HC3131 Business Research Report Proposal
1) The 21st century has changed the way consumers think about the products they consume. The emergence of the Internet and social media is partly responsible for this, as consumers have become more aware of the world around them. Consumers are no longer satisfied with only the finished product; they are also interested in the production process, and have developed certain expectations from producers. They expect the use of environmentally sustainable products, recycled materials and ethical working standards for labor. As one of the major global firms in the fast-food industry, McDonalds owes its customers the same ethical duty or it risks losing its market share. Thus, we can presume that ethics is highly significant for the long-run sustainability of McDonalds corporate and operational structure.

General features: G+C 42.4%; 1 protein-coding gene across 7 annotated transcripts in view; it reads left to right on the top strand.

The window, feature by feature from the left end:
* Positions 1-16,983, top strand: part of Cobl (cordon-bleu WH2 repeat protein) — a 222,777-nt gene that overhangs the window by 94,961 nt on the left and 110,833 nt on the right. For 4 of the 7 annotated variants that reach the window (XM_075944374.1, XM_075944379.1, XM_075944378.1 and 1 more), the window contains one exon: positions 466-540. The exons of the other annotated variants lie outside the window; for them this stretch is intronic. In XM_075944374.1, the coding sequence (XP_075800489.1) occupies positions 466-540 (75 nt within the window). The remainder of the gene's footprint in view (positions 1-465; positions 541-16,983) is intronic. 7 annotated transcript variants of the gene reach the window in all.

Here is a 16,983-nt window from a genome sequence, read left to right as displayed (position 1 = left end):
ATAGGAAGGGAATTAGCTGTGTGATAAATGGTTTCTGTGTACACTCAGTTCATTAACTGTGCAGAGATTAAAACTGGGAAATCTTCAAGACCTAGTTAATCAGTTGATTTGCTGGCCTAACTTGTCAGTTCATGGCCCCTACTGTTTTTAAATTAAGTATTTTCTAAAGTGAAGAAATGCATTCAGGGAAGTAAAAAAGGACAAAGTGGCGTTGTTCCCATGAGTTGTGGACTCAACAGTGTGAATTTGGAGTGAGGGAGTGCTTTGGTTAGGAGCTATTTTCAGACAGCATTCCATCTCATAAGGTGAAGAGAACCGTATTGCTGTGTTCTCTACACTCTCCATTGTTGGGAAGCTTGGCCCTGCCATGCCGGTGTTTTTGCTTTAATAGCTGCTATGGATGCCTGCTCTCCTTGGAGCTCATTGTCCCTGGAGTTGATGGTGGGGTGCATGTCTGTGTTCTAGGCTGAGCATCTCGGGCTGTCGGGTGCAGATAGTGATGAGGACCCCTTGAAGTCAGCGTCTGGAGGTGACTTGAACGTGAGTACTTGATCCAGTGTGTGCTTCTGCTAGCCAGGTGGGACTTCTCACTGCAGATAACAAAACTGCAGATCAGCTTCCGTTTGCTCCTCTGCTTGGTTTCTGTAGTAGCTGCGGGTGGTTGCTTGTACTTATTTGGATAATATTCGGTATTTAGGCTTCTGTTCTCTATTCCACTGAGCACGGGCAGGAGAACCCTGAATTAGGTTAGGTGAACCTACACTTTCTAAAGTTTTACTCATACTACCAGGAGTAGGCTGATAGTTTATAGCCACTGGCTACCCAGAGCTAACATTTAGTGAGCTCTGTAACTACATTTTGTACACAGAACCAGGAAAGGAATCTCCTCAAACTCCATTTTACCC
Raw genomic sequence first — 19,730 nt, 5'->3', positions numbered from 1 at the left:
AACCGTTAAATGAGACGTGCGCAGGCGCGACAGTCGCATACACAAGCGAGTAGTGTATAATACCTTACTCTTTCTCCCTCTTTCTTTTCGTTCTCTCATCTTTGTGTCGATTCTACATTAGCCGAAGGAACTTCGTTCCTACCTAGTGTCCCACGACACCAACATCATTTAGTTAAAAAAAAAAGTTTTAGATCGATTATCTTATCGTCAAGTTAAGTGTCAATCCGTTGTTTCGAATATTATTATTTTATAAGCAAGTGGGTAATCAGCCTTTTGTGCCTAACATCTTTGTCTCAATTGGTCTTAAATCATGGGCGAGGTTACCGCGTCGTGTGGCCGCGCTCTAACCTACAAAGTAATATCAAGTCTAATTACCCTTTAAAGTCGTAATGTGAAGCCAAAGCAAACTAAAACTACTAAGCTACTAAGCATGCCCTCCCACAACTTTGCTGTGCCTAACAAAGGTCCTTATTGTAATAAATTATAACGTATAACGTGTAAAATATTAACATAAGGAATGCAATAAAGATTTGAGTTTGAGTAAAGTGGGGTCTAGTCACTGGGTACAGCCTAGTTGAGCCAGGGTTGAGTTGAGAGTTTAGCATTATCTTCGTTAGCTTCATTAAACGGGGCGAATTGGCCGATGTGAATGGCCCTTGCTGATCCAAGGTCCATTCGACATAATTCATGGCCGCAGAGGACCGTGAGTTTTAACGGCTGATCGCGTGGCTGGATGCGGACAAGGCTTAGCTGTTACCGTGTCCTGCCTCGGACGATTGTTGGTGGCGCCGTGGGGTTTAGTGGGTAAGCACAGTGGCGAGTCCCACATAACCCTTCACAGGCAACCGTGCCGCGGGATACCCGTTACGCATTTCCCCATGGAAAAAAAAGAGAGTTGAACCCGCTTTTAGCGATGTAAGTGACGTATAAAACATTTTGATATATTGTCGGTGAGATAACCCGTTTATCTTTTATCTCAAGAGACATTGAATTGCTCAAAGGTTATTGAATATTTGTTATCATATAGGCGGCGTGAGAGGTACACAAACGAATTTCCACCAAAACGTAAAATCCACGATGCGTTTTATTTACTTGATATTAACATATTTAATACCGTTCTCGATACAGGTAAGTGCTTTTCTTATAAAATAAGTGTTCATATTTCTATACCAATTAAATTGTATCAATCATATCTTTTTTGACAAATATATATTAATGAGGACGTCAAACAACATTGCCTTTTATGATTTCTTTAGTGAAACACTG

2) McDonalds is a global company and is available in 118 countries. It has over 35000 stores in operation all over the world. McDonalds has invested considerable resources and capital to ensure its product quality and maintain customer trust. Being one of the major fast-food firms in Australia, McDonalds considers animal health & welfare to be of great importance, and ensures that the highest possible supply standards are met. McDonalds is also a founding member of the Roundtable for Sustainable Beef Australia (RSBA), a multi–stakeholder industry group with the aim of making improvements in the sustainability of beef production in Australia. The firm also constantly works with its suppliers to ensure a continuous supply of quality food and packaging with minimal impact on the environment. McDonalds is a signatory to the Australian Packaging Covenant, which agrees to reduce the environmental impacts of consumer packaging through designing resource efficient & recyclable packaging, increasing the recovery & recycling of used packaging from households and taking action to reduce the impacts of litter. According to ‘McDonalds corporate responsibility & sustainability report’, 4,824,885 kg of recycled materials was used in 2011. The firm also strives to reduce and recycle the waste generated from its restaurants. Recently, it has taken part in an innovative initiative, which converts used cooking oil from McDonald’s restaurants into biodiesel. Biodiesel provides compelling sustainability advantages over non-renewable fuels, as it is a by-product with approximately 50 per cent less emissions than other fuels. This initiative has resulted in both economic and environmental benefits as it has reduced carbon emissions in Victoria by 730 tons. Apart from the above mentioned, McDonalds also participates in other ethical programs such as ‘Greenhouse Challenge Plus’, ‘Buy Recycled Business Alliance’, ‘Clean Up Australia Day’ & ‘Every Drop Counts’.